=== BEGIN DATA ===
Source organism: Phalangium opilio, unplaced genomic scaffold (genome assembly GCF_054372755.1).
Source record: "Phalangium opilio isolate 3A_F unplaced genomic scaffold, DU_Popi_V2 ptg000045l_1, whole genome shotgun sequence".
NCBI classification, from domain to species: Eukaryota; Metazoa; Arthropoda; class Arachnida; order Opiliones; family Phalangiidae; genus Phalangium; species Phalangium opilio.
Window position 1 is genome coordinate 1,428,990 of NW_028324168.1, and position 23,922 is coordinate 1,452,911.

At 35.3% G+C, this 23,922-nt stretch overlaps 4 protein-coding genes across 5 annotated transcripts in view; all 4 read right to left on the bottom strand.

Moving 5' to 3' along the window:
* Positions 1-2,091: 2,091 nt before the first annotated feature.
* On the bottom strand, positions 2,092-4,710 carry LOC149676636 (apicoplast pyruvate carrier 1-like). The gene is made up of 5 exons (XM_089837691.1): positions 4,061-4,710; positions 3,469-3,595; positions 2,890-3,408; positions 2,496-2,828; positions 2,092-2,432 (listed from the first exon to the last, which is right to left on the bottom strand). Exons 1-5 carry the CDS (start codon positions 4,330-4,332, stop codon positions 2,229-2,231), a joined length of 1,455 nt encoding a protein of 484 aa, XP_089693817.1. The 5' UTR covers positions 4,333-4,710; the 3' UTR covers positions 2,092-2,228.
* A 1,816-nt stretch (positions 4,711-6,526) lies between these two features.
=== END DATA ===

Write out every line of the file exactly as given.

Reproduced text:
Source organism: Phalangium opilio, unplaced genomic scaffold (genome assembly GCF_054372755.1).
Source record: "Phalangium opilio isolate 3A_F unplaced genomic scaffold, DU_Popi_V2 ptg000045l_1, whole genome shotgun sequence".
NCBI classification, from domain to species: Eukaryota; Metazoa; Arthropoda; class Arachnida; order Opiliones; family Phalangiidae; genus Phalangium; species Phalangium opilio.
Window position 1 is genome coordinate 1,428,990 of NW_028324168.1, and position 23,922 is coordinate 1,452,911.

At 35.3% G+C, this 23,922-nt stretch overlaps 4 protein-coding genes across 5 annotated transcripts in view; all 4 read right to left on the bottom strand.

Moving 5' to 3' along the window:
* Positions 1-2,091: 2,091 nt before the first annotated feature.
* On the bottom strand, positions 2,092-4,710 carry LOC149676636 (apicoplast pyruvate carrier 1-like). The gene is made up of 5 exons (XM_089837691.1): positions 4,061-4,710; positions 3,469-3,595; positions 2,890-3,408; positions 2,496-2,828; positions 2,092-2,432 (listed from the first exon to the last, which is right to left on the bottom strand). Exons 1-5 carry the CDS (start codon positions 4,330-4,332, stop codon positions 2,229-2,231), a joined length of 1,455 nt encoding a protein of 484 aa, XP_089693817.1. The 5' UTR covers positions 4,333-4,710; the 3' UTR covers positions 2,092-2,228.
* A 1,816-nt stretch (positions 4,711-6,526) lies between these two features.